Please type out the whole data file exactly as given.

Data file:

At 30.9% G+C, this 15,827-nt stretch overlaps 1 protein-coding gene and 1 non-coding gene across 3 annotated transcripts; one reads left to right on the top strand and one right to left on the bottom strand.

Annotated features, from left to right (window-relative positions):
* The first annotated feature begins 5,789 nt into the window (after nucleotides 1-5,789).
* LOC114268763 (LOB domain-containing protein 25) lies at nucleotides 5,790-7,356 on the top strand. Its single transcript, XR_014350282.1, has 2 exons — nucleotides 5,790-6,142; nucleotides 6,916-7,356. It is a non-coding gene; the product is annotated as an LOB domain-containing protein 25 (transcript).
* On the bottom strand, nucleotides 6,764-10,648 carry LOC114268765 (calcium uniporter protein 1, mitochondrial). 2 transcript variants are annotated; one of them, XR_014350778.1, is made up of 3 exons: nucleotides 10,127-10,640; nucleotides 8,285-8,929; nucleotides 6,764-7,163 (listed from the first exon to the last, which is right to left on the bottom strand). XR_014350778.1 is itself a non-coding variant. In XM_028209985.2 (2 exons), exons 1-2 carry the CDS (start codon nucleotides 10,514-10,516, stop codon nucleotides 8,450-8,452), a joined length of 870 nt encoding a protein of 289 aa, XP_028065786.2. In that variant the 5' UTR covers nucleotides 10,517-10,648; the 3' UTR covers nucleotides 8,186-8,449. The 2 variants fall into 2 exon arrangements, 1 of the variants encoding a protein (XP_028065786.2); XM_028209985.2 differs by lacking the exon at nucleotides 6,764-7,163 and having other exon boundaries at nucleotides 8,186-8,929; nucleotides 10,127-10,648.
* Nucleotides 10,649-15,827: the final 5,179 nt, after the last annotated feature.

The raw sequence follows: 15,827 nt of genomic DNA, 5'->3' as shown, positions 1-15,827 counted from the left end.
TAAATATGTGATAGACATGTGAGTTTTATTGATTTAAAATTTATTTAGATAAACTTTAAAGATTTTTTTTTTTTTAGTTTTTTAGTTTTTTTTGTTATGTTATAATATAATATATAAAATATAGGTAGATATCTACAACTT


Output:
At 30.9% G+C, this 15,827-nt stretch overlaps 1 protein-coding gene and 1 non-coding gene across 3 annotated transcripts; one reads left to right on the top strand and one right to left on the bottom strand.

Annotated features, from left to right (window-relative positions):
* The first annotated feature begins 5,789 nt into the window (after nucleotides 1-5,789).
* LOC114268763 (LOB domain-containing protein 25) lies at nucleotides 5,790-7,356 on the top strand. Its single transcript, XR_014350282.1, has 2 exons — nucleotides 5,790-6,142; nucleotides 6,916-7,356. It is a non-coding gene; the product is annotated as an LOB domain-containing protein 25 (transcript).
* On the bottom strand, nucleotides 6,764-10,648 carry LOC114268765 (calcium uniporter protein 1, mitochondrial). 2 transcript variants are annotated; one of them, XR_014350778.1, is made up of 3 exons: nucleotides 10,127-10,640; nucleotides 8,285-8,929; nucleotides 6,764-7,163 (listed from the first exon to the last, which is right to left on the bottom strand). XR_014350778.1 is itself a non-coding variant. In XM_028209985.2 (2 exons), exons 1-2 carry the CDS (start codon nucleotides 10,514-10,516, stop codon nucleotides 8,450-8,452), a joined length of 870 nt encoding a protein of 289 aa, XP_028065786.2. In that variant the 5' UTR covers nucleotides 10,517-10,648; the 3' UTR covers nucleotides 8,186-8,449. The 2 variants fall into 2 exon arrangements, 1 of the variants encoding a protein (XP_028065786.2); XM_028209985.2 differs by lacking the exon at nucleotides 6,764-7,163 and having other exon boundaries at nucleotides 8,186-8,929; nucleotides 10,127-10,648.
* Nucleotides 10,649-15,827: the final 5,179 nt, after the last annotated feature.

The raw sequence follows: 15,827 nt of genomic DNA, 5'->3' as shown, positions 1-15,827 counted from the left end.
TAAATATGTGATAGACATGTGAGTTTTATTGATTTAAAATTTATTTAGATAAACTTTAAAGATTTTTTTTTTTTTAGTTTTTTAGTTTTTTTTGTTATGTTATAATATAATATATAAAATATAGGTAGATATCTACAACTT